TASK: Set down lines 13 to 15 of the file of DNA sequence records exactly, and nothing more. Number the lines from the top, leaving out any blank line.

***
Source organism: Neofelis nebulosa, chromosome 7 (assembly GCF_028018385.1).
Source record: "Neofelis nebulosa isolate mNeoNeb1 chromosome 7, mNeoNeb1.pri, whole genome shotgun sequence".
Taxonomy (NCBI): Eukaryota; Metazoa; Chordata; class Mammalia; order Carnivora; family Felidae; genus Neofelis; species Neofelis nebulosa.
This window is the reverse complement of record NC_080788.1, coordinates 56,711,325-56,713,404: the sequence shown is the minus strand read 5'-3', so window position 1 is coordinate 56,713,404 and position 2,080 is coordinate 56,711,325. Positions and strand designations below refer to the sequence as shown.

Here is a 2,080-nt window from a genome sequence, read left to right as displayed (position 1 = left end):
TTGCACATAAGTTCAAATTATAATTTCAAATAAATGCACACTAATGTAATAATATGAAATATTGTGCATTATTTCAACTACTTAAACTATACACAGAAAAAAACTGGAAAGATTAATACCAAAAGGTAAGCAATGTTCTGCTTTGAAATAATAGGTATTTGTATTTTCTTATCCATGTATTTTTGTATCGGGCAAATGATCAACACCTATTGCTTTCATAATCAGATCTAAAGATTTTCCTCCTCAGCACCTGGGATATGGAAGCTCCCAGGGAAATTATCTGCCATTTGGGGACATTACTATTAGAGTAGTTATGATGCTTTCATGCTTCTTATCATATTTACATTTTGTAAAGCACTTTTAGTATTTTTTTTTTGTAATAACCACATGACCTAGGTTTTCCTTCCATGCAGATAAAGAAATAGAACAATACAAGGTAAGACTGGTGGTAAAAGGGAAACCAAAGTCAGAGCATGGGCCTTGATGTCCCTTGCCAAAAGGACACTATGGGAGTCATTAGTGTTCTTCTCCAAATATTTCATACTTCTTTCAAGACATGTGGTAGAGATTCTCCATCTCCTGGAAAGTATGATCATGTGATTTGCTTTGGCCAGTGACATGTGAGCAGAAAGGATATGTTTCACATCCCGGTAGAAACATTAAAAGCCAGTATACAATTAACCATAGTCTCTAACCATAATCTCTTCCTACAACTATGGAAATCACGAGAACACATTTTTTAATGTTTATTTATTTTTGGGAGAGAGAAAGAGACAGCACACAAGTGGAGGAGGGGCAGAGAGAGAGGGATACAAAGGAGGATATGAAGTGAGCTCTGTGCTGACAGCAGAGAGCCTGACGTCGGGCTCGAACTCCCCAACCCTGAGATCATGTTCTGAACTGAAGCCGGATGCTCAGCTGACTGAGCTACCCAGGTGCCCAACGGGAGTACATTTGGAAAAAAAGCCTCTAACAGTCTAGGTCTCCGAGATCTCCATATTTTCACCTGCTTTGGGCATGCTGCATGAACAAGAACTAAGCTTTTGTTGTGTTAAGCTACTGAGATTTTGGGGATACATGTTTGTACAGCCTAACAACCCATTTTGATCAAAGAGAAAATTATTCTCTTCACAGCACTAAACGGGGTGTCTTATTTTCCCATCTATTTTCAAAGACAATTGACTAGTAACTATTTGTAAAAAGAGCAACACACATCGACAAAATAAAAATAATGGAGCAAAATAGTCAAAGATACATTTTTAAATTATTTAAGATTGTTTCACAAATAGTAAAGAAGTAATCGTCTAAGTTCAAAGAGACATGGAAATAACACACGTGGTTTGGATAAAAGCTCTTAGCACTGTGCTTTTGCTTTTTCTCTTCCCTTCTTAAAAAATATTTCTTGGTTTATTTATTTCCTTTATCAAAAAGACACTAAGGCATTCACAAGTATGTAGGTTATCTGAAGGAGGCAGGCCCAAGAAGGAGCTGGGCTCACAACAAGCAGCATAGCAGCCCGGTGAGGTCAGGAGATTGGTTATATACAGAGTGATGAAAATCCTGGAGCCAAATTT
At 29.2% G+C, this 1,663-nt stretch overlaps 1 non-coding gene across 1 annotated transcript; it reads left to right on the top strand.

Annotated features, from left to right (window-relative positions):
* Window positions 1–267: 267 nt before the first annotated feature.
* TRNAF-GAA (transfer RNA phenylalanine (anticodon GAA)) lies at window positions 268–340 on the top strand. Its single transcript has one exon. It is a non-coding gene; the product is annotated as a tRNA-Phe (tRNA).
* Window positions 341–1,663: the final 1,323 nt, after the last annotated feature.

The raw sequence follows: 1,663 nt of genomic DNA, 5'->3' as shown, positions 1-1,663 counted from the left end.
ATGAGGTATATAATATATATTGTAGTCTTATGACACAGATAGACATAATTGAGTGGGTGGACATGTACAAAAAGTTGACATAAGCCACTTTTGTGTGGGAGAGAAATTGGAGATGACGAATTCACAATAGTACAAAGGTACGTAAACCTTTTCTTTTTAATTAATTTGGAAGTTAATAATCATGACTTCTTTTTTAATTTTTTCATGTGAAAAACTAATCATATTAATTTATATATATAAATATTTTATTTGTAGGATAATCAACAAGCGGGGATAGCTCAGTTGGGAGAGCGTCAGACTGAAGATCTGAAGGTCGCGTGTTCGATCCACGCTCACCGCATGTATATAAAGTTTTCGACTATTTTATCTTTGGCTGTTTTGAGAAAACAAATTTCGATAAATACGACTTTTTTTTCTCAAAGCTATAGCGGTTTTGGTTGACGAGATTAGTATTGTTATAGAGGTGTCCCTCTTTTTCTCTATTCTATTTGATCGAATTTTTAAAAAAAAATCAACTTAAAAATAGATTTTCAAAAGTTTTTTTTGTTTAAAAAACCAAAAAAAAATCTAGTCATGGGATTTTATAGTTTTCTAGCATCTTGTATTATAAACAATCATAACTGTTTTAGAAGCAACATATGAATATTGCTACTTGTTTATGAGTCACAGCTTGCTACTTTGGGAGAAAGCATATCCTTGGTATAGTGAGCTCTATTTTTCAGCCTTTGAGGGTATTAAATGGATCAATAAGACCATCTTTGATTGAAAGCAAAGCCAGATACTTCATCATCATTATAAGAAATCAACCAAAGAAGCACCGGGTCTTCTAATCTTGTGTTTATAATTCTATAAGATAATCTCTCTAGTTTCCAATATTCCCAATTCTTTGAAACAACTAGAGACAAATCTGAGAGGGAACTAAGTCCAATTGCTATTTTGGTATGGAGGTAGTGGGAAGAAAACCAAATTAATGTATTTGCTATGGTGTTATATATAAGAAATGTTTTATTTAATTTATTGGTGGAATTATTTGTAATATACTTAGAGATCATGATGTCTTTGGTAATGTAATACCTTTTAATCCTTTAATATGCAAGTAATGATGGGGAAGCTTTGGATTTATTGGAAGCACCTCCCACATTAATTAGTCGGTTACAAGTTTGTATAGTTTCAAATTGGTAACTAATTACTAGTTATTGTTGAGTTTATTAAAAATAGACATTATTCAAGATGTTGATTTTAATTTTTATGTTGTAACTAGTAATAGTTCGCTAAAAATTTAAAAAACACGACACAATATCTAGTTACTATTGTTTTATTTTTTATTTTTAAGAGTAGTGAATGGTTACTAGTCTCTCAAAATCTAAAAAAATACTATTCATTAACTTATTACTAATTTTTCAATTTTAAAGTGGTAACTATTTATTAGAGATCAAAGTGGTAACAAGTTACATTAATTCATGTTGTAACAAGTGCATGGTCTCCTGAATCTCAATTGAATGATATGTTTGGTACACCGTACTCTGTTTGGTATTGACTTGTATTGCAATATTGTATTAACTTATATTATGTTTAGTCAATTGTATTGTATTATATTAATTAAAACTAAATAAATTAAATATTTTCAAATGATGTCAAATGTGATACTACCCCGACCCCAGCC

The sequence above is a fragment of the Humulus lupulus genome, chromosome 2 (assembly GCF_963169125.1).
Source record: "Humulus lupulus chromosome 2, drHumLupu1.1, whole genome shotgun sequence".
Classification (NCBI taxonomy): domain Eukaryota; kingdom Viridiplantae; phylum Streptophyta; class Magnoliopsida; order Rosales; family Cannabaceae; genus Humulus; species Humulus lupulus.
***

ATGAGGTATATAATATATATTGTAGTCTTATGACACAGATAGACATAATTGAGTGGGTGGACATGTACAAAAAGTTGACATAAGCCACTTTTGTGTGGGAGAGAAATTGGAGATGACGAATTCACAATAGTACAAAGGTACGTAAACCTTTTCTTTTTAATTAATTTGGAAGTTAATAATCATGACTTCTTTTTTAATTTTTTCATGTGAAAAACTAATCATATTAATTTATATATATAAATATTTTATTTGTAGGATAATCAACAAGCGGGGATAGCTCAGTTGGGAGAGCGTCAGACTGAAGATCTGAAGGTCGCGTGTTCGATCCACGCTCACCGCATGTATATAAAGTTTTCGACTATTTTATCTTTGGCTGTTTTGAGAAAACAAATTTCGATAAATACGACTTTTTTTTCTCAAAGCTATAGCGGTTTTGGTTGACGAGATTAGTATTGTTATAGAGGTGTCCCTCTTTTTCTCTATTCTATTTGATCGAATTTTTAAAAAAAAATCAACTTAAAAATAGATTTTCAAAAGTTTTTTTTGTTTAAAAAACCAAAAAAAAATCTAGTCATGGGATTTTATAGTTTTCTAGCATCTTGTATTATAAACAATCATAACTGTTTTAGAAGCAACATATGAATATTGCTACTTGTTTATGAGTCACAGCTTGCTACTTTGGGAGAAAGCATATCCTTGGTATAGTGAGCTCTATTTTTCAGCCTTTGAGGGTATTAAATGGATCAATAAGACCATCTTTGATTGAAAGCAAAGCCAGATACTTCATCATCATTATAAGAAATCAACCAAAGAAGCACCGGGTCTTCTAATCTTGTGTTTATAATTCTATAAGATAATCTCTCTAGTTTCCAATATTCCCAATTCTTTGAAACAACTAGAGACAAATCTGAGAGGGAACTAAGTCCAATTGCTATTTTGGTATGGAGGTAGTGGGAAGAAAACCAAATTAATGTATTTGCTATGGTGTTATATATAAGAAATGTTTTATTTAATTTATTGGTGGAATTATTTGTAATATACTTAGAGATCATGATGTCTTTGGTAATGTAATACCTTTTAATCCTTTAATATGCAAGTAATGATGGGGAAGCTTTGGATTTATTGGAAGCACCTCCCACATTAATTAGTCGGTTACAAGTTTGTATAGTTTCAAATTGGTAACTAATTACTAGTTATTGTTGAGTTTATTAAAAATAGACATTATTCAAGATGTTGATTTTAATTTTTATGTTGTAACTAGTAATAGTTCGCTAAAAATTTAAAAAACACGACACAATATCTAGTTACTATTGTTTTATTTTTTATTTTTAAGAGTAGTGAATGGTTACTAGTCTCTCAAAATCTAAAAAAATACTATTCATTAACTTATTACTAATTTTTCAATTTTAAAGTGGTAACTATTTATTAGAGATCAAAGTGGTAACAAGTTACATTAATTCATGTTGTAACAAGTGCATGGTCTCCTGAATCTCAATTGAATGATATGTTTGGTACACCGTACTCTGTTTGGTATTGACTTGTATTGCAATATTGTATTAACTTATATTATGTTTAGTCAATTGTATTGTATTATATTAATTAAAACTAAATAAATTAAATATTTTCAAATGATGTCAAATGTGATACTACCCCGACCCCAGCC

The sequence above is a fragment of the Humulus lupulus genome, chromosome 2 (assembly GCF_963169125.1).
Source record: "Humulus lupulus chromosome 2, drHumLupu1.1, whole genome shotgun sequence".